Special credit to the American historian Christopher New for rediscovering the above song; of course this was before the advent of drives to make such information publicly available through wholesale digitisation and proliferation across the web making his efforts highly laudable.

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HMS Nymphe: A Brief Overview 1780-93


The society style themselves as a landing party of Pellew’s command HMS Nymphe c.1793.

La Nymphe; originally of the French Marine Royale was laid down at Brest in the first half of ’77. Her complement upon commissioning later that year was to be some 290 men under the command of Charles-Marie de Trolong du Rumain.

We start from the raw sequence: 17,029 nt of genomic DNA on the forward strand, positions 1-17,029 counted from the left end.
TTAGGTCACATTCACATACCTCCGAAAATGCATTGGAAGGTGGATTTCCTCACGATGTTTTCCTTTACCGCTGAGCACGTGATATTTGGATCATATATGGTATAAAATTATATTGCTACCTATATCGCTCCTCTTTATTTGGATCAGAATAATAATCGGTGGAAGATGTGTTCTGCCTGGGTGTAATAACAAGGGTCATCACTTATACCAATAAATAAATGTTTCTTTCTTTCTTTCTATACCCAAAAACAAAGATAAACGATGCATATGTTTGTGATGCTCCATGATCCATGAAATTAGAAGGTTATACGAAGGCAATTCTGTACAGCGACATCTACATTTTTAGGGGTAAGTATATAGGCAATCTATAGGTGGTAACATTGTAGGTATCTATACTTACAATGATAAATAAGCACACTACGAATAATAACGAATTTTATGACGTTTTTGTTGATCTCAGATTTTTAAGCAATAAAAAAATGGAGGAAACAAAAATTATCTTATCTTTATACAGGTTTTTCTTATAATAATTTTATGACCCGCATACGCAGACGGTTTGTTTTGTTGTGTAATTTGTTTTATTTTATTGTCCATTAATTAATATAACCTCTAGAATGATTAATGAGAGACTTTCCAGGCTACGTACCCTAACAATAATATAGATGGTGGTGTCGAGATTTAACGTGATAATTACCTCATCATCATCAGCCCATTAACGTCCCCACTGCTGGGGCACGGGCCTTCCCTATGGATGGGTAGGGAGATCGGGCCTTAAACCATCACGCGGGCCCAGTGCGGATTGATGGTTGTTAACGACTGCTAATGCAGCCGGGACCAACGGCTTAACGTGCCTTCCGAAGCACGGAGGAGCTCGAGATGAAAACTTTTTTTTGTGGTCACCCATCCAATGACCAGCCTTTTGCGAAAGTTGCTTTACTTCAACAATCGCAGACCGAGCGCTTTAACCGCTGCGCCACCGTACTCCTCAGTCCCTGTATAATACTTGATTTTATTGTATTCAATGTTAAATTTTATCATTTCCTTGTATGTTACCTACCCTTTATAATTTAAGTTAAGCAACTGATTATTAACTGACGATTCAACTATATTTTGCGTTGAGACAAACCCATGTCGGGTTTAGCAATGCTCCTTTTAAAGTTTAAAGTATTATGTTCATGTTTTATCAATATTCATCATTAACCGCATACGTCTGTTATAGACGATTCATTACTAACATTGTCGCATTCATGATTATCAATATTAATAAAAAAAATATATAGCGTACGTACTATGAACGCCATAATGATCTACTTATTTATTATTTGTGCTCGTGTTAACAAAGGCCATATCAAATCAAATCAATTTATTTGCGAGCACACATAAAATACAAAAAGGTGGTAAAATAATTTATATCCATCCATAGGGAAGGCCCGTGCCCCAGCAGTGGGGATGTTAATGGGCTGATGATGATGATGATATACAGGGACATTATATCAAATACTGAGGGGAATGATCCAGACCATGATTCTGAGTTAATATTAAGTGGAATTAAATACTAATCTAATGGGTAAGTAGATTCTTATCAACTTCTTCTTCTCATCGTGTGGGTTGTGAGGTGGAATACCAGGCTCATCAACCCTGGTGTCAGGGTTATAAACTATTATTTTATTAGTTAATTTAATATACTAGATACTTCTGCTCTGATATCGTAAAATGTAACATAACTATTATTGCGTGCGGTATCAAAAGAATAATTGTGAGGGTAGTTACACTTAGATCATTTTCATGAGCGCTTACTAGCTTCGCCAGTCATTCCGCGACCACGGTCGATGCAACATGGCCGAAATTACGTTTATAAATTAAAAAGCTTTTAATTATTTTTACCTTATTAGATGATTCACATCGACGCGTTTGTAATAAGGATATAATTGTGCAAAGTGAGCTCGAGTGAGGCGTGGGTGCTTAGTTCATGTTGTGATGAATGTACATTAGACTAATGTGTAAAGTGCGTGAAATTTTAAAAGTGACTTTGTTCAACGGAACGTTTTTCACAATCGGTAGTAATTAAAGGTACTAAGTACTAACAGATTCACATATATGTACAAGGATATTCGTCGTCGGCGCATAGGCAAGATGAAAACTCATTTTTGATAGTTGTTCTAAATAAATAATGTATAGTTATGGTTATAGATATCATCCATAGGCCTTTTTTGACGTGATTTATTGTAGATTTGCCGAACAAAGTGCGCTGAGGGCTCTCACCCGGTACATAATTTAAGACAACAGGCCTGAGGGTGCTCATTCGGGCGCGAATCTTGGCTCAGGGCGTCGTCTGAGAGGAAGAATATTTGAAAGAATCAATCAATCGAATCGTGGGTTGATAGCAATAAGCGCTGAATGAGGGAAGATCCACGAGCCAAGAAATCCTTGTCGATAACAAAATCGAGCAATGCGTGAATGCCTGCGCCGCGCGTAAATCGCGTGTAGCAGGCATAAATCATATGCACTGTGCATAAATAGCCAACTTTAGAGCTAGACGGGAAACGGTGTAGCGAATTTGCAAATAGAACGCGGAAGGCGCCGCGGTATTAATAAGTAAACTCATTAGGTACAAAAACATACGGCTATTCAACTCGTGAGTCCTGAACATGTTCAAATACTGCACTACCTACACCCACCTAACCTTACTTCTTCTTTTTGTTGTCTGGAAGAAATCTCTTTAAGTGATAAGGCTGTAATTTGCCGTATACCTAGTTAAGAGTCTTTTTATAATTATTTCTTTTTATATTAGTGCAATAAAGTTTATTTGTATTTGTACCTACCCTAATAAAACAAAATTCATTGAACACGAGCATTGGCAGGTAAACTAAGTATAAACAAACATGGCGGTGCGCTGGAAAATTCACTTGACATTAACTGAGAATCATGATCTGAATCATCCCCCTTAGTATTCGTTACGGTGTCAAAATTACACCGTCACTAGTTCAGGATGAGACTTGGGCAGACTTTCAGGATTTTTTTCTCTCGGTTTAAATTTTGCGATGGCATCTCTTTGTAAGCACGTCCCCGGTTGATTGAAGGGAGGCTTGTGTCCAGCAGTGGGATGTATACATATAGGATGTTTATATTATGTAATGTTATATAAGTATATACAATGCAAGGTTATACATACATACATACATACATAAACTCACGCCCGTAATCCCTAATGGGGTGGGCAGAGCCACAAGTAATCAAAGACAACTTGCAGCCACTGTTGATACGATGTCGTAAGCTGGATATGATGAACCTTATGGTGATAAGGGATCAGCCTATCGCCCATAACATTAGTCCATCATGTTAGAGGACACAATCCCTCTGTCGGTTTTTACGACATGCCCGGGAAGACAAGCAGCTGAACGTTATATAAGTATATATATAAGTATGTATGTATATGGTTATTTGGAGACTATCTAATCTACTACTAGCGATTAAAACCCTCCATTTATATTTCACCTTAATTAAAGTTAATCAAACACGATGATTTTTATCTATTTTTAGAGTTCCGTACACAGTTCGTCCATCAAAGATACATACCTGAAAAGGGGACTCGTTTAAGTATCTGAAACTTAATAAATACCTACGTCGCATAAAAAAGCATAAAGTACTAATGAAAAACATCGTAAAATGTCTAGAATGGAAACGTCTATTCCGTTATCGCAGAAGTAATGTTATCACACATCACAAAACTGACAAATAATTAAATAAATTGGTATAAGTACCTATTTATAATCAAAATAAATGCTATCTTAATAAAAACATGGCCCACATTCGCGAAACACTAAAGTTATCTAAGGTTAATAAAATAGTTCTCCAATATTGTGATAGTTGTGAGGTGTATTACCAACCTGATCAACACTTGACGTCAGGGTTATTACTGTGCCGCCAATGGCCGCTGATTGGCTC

Designed by Pierre-Augustin Lamothe the first of 3 Nymphe Class vessels of the Quatrième Rang; and was considered upon capture, a frigate of fifth-rate according to the Royal Navy’s 1745 establishment. Pierced for 40 guns but installed with only 32 her broadside weight of 174 (French) pounds consisted of 26 guns of 12 (French) pounders on the gun deck supplemented by 6 smaller 6 (French) pounders spread across the forecastle and quarterdeck.

The capture of La Nymphe off Ouessant (Ushant) near Brest in August 1780 upon engagement is said to have to have lasted little over an hour and a half. Borne down on by HMS Flora, La Nymphe waited until but a couple cable-lengths before raising her flag and opening fire. The close proximity of the action favoured the recently installed carronade of the British ship negating it’s inaccuracy at range and allowing the deck of the French vessel to be raked by grape which explains the comparatively higher losses aboard her.